New Brunswick

Chief undaunted in campaign to restore St. John River's Maliseet name

The Wolastoq Grand Council says it’s not giving up on its hope of restoring the original Maliseet name of the the St. John River.

Ron Tremblay will attend meeting, despite province's refusal to consider Wolastoq for river

Maliseet First Nations want the St. John River, shown here as it passes through Fredericton, to be called again by Wolastoq, which means beautiful, bountiful river. (Dawn Mockler)

The Wolastoq Grand Council says it's not giving up on its hope to restore the original Maliseet name of the St. John River.

Grand Chief Ron Tremblay says despite the New Brunswick government's refusal to consider the name Wolastoq, he will go ahead with a scheduled meeting with provincial officials on Thursday.

The Wolastoq Grand Council distributed a petition on the name change at the recent Treaty Day celebrations in Fredericton. "Wolastoq" means "beautiful, bountiful river'' in Maliseet.

"It'll bring pride back into our communities," Tremblay said. "It really defines who we are."

Province rejects idea

A provincial spokesperson rejected the idea on Monday, saying the river's international status makes a name change too complicated.

"Given that the river is in two countries, the process would be complex and involve approval from both the provincial and federal governments in Canada, and the state of Maine and U.S. government," spokesperson Valerie Kilfoil said in an emailed statement.

"This is not something the provincial government is considering at this time."

Grand Chief Ron Tremblay of the Wolastoq Grand Council says he will still meet with provincial officials to talk about changing the name of the river back to what it was before Samuel de Champlain arrived. (Jacques Poitras/CBC)
Tremblay said the name change has the support of Clarissa Sabattis, the new chief of the Houlton Band of Maliseets, on the U.S. side of the border.

"Even if it has to go into an international setting, we're prepared to do that," he said, pointing out that the name Wolastoq predates the existence of the border.

"We're going to let them know that before 1604, when Champlain landed here and decided to call our river 'Saint-Jean,' there was a name for it ... and there was no such thing as a border or state or province here. It shouldn't be that complicated restoring the name Wolastoq."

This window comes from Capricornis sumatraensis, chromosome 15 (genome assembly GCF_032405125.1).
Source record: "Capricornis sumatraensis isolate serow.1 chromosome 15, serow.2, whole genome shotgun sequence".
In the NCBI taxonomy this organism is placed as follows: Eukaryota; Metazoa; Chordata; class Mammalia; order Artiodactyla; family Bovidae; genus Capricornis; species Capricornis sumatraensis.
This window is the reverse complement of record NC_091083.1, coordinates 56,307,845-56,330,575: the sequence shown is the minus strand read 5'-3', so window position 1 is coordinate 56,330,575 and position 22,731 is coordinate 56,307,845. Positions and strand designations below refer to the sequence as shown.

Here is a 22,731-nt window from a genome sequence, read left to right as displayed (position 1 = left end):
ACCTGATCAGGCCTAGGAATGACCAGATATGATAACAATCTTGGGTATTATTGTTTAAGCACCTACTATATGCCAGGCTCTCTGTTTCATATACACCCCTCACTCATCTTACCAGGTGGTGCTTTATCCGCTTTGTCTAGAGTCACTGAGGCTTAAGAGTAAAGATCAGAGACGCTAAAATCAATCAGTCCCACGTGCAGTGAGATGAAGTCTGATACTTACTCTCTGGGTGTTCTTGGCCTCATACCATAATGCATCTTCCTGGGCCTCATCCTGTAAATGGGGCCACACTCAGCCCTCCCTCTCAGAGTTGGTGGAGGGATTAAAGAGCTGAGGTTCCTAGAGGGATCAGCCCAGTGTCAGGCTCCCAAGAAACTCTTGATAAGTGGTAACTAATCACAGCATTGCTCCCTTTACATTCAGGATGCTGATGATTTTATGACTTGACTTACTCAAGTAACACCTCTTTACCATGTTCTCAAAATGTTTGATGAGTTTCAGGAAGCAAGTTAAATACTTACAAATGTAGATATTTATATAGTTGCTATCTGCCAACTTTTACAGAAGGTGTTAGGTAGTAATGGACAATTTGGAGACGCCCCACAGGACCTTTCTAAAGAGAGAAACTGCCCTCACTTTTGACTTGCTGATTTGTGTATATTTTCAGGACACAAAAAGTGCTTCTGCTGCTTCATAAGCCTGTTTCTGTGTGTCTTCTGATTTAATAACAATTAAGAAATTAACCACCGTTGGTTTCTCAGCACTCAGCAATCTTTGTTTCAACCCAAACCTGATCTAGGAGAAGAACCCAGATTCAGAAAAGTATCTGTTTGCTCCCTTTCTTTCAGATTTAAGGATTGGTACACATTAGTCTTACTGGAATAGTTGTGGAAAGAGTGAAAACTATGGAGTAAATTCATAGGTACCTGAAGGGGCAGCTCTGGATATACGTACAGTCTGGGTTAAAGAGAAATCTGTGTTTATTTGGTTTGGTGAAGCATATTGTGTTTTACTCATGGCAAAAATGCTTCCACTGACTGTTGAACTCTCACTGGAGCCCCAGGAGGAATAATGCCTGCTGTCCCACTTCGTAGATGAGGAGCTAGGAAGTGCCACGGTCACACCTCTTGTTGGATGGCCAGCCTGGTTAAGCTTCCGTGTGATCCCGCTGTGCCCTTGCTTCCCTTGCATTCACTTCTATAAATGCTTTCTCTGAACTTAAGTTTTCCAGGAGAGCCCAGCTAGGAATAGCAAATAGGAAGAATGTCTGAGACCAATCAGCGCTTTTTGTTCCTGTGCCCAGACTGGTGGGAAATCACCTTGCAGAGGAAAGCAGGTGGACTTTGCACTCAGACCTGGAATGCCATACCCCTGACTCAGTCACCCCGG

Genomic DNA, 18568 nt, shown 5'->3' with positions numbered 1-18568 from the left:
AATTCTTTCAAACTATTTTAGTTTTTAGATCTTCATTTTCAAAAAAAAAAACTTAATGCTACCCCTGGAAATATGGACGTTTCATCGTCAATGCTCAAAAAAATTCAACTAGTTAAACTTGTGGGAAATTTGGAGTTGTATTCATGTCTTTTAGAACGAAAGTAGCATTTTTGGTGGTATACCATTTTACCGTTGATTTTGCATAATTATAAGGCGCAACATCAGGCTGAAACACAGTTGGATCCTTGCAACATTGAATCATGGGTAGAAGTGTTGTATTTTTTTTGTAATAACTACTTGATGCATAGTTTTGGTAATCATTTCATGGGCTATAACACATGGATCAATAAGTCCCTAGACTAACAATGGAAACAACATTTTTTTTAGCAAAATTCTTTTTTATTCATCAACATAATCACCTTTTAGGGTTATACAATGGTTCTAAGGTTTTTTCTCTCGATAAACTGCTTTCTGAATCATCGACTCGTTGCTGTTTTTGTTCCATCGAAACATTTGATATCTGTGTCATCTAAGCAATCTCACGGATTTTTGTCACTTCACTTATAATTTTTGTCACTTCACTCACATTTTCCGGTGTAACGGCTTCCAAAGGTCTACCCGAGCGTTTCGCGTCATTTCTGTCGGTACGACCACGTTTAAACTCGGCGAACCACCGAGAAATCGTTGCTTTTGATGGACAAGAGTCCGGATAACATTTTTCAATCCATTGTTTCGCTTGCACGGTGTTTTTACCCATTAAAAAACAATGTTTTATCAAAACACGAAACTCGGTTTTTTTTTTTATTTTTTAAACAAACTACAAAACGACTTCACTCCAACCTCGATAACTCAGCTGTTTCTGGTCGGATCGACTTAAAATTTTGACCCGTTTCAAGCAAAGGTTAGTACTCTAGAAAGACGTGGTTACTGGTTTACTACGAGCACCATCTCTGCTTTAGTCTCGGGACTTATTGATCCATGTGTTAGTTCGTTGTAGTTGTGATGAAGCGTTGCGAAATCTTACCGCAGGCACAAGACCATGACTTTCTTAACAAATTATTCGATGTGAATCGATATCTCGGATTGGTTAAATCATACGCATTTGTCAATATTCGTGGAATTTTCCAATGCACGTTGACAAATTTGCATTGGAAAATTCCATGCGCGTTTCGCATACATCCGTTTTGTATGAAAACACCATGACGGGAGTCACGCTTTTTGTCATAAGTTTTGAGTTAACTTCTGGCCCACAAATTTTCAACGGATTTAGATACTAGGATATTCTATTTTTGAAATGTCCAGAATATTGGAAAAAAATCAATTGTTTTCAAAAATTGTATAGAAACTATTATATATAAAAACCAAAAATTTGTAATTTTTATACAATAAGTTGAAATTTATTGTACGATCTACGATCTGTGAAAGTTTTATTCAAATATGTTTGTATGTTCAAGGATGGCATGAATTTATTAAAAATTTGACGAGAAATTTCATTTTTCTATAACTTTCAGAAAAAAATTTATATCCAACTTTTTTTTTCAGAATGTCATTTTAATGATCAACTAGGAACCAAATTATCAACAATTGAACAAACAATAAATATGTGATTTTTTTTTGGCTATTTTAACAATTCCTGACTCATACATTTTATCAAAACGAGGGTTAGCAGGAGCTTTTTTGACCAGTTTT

The Maliseet call themselves Wolastoqiyik, which can mean "People of the River" or "People at the River.

Pronunciation issue

Maliseet scholar Andrea Bear Nicholas said last week she had "a huge objection" to the spelling "Wolastoq" because it often leads non-Maliseet speakers to pronounce it "Wall-a-stock" instead of the correct "Wuh-luh-stuhk."

The spelling comes from a writing system for Maliseet developed by a University of New Brunswick professor, Robert Leavitt.

She proposed using a system developed by American linguist Karl Teeter, who studied the language, which uses phonetic symbols to render the name as "Wələstəq."

Tremblay said a debate between the two systems was pointless because neither was developed by Maliseet people.

"Neither is our system, how we write," Tremblay he said. "We never had a writing system. They're just linguists, and colonial writing systems. That's why it's kind of irrelevant to try to choose over the other."

Alma Brooks, an elder of the St. Mary’s First Nation, says changing the name would be consistent with the United Nations Declaration on the Rights of Indigenous Peoples to which includes their right 'to designate and retain their own names for communities, places and persons.' (Jacques Poitras/CBC)
Alma Brooks, an elder from the St. Mary's First Nation, said the change would also be consistent with the United Nations Declaration on the Rights of Indigenous Peoples, which includes their right "to designate and retain their own names for communities, places and persons."

Brooks said the Leavitt and Teeter systems are not in conflict because there are only three letters that vary between them, and band-operated schools use Leavitt.

"No one seems to be having a problem moving between the two systems," she said.

In 2009, the province renamed Savage Island, in the St. John River near Fredericton, to Eqpahak, a Maliseet word that means "place where the tide stops coming in."

The island is at the farthest point upstream reached by salt water from the Bay of Fundy.


Jacques Poitras

Provincial Affairs reporter

Jacques Poitras has been CBC's provincial affairs reporter in New Brunswick since 2000. Raised in Moncton, he also produces the CBC political podcast Spin Reduxit.